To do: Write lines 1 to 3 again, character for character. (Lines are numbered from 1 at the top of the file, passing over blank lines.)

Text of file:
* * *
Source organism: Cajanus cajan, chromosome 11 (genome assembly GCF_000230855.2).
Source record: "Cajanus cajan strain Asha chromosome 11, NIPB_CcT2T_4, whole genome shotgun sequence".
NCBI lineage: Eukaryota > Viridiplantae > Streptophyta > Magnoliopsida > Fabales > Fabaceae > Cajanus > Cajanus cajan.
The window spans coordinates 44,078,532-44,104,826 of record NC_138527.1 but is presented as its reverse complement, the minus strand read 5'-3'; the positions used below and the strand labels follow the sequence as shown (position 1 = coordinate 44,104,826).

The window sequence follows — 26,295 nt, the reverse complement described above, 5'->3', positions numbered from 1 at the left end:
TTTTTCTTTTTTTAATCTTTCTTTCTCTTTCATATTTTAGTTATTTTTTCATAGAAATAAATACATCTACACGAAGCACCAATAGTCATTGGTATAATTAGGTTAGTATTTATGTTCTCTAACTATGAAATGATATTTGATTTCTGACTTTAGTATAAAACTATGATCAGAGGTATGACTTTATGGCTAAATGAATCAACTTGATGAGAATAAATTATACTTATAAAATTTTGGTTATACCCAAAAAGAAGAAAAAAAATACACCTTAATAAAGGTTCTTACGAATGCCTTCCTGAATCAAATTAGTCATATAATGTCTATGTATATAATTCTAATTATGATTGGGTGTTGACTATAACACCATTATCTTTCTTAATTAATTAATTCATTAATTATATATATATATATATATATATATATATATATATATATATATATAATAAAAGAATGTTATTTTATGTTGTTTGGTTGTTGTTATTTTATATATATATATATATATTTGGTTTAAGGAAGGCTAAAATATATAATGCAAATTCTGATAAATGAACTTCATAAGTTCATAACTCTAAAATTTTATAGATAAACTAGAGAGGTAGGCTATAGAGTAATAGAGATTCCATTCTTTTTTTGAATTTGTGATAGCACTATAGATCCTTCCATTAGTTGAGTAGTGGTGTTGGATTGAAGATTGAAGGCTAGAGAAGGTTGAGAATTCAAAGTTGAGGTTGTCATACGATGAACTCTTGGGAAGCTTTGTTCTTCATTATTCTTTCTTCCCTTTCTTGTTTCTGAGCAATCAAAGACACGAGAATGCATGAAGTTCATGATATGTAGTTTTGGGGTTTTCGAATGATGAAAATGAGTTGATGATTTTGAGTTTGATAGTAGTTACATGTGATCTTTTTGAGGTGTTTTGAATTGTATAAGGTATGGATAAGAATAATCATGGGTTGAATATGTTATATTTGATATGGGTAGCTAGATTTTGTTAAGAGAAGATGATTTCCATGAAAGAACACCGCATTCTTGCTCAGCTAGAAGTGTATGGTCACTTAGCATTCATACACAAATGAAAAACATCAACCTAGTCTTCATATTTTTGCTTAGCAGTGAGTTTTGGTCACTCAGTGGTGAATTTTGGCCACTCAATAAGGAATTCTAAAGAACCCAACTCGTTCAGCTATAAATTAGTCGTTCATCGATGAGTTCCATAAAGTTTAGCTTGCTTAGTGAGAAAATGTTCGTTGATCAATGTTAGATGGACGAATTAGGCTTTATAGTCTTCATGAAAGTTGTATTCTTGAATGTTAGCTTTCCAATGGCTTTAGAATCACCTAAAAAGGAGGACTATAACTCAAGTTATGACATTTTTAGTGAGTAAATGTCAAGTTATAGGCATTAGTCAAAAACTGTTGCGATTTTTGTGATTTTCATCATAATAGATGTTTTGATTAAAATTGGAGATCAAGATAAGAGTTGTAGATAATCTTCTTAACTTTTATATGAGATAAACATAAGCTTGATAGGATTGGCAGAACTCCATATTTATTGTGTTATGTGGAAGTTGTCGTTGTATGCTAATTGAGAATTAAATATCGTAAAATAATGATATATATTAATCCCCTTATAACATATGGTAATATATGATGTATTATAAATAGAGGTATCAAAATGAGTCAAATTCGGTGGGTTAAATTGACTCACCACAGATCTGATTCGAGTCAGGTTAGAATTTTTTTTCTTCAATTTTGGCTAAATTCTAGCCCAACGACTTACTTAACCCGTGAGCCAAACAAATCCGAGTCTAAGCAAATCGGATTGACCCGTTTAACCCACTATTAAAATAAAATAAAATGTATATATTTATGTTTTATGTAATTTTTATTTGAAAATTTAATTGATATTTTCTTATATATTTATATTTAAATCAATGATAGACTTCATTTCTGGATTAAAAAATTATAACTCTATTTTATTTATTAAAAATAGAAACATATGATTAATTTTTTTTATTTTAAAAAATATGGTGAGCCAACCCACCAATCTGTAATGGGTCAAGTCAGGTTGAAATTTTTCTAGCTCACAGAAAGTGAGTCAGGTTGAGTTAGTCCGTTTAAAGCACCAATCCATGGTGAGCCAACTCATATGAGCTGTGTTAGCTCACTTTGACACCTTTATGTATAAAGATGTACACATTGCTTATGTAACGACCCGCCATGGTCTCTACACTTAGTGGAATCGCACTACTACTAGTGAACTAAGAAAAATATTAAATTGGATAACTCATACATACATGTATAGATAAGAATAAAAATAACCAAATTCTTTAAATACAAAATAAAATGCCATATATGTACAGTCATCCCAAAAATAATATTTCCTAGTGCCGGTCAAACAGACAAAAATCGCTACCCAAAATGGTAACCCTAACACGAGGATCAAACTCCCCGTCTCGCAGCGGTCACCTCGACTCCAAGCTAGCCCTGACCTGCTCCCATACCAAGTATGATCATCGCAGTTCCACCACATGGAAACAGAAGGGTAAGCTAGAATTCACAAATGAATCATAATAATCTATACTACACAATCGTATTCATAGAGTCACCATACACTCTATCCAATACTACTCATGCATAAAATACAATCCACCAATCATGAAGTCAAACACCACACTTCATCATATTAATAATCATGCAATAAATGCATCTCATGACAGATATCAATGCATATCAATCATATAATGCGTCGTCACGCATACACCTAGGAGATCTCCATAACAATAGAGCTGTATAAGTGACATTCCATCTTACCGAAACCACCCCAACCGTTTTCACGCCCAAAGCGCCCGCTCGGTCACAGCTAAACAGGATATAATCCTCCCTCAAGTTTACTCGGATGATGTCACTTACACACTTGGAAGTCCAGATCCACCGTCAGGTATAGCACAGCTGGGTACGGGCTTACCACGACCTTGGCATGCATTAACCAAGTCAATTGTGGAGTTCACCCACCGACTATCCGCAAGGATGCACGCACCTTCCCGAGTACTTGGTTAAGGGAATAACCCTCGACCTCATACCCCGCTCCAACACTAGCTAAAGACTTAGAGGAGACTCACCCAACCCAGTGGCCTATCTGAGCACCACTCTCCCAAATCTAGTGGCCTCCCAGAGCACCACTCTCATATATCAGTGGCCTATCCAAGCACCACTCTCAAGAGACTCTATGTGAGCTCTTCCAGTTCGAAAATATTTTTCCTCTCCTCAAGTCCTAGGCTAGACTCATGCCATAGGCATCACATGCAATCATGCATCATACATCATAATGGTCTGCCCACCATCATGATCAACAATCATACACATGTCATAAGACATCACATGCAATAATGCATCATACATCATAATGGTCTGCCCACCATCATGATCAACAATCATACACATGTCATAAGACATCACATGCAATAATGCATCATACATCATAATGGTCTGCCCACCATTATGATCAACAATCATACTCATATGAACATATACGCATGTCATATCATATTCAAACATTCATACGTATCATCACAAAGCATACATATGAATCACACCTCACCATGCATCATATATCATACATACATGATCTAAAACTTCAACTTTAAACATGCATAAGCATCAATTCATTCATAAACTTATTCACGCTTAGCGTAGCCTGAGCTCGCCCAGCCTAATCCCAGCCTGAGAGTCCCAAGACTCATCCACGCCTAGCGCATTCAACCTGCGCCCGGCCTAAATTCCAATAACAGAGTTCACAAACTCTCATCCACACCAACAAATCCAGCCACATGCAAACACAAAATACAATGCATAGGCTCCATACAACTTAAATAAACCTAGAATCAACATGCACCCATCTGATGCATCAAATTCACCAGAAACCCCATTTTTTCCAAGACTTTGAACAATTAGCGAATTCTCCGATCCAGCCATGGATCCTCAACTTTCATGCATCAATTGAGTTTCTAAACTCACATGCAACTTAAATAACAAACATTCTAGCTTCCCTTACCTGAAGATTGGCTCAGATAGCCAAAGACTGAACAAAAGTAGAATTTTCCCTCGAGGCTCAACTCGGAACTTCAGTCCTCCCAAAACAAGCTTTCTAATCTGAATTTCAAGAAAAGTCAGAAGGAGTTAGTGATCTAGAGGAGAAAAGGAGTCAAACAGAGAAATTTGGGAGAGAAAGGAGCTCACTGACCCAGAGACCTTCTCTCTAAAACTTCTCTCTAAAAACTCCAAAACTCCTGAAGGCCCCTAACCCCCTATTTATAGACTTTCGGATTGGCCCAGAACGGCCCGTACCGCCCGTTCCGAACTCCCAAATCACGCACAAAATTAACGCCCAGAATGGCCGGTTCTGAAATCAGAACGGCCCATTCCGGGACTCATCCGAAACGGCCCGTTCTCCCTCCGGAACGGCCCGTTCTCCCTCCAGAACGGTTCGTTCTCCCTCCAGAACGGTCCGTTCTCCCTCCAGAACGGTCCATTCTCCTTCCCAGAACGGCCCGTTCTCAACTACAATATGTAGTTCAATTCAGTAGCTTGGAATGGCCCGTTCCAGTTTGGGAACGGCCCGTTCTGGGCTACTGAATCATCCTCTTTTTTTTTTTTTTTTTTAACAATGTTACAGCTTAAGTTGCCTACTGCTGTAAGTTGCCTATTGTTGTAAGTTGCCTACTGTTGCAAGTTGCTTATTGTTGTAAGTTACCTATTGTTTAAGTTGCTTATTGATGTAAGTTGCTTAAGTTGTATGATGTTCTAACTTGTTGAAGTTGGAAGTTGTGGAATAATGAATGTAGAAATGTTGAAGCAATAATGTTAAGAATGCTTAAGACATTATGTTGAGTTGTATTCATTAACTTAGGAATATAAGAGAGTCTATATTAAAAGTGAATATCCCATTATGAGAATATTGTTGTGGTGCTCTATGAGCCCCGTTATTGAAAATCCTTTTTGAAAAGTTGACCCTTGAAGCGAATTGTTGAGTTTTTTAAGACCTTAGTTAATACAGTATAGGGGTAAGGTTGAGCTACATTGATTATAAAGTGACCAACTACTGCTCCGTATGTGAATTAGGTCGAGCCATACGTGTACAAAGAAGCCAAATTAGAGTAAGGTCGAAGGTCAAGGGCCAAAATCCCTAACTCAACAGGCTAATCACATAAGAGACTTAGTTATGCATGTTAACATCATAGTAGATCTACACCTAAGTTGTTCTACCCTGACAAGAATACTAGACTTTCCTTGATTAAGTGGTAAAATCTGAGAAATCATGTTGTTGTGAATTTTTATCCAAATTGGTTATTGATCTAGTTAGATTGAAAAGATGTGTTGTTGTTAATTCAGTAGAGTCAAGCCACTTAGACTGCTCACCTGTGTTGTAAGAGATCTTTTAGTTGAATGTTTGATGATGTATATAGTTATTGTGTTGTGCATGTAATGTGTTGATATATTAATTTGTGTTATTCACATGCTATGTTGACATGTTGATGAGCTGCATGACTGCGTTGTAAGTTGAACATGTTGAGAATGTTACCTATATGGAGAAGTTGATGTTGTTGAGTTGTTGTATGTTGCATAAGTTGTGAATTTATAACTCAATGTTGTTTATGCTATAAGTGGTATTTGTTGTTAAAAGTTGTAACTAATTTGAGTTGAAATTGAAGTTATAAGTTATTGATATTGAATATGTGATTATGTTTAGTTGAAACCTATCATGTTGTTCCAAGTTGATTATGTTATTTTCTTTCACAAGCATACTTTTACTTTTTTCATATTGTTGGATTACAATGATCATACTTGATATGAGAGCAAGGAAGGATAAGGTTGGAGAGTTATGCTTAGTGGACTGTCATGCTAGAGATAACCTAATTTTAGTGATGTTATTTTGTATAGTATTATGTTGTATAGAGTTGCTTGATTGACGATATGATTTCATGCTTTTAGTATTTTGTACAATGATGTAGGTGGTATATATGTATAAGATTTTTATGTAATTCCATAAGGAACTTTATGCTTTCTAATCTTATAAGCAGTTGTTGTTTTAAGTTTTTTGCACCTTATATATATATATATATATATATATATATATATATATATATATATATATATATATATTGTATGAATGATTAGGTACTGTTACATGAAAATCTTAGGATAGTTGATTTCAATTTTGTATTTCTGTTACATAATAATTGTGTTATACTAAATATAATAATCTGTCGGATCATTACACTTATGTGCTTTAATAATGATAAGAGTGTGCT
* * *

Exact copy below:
Source organism: Cajanus cajan, chromosome 11 (genome assembly GCF_000230855.2).
Source record: "Cajanus cajan strain Asha chromosome 11, NIPB_CcT2T_4, whole genome shotgun sequence".
NCBI lineage: Eukaryota > Viridiplantae > Streptophyta > Magnoliopsida > Fabales > Fabaceae > Cajanus > Cajanus cajan.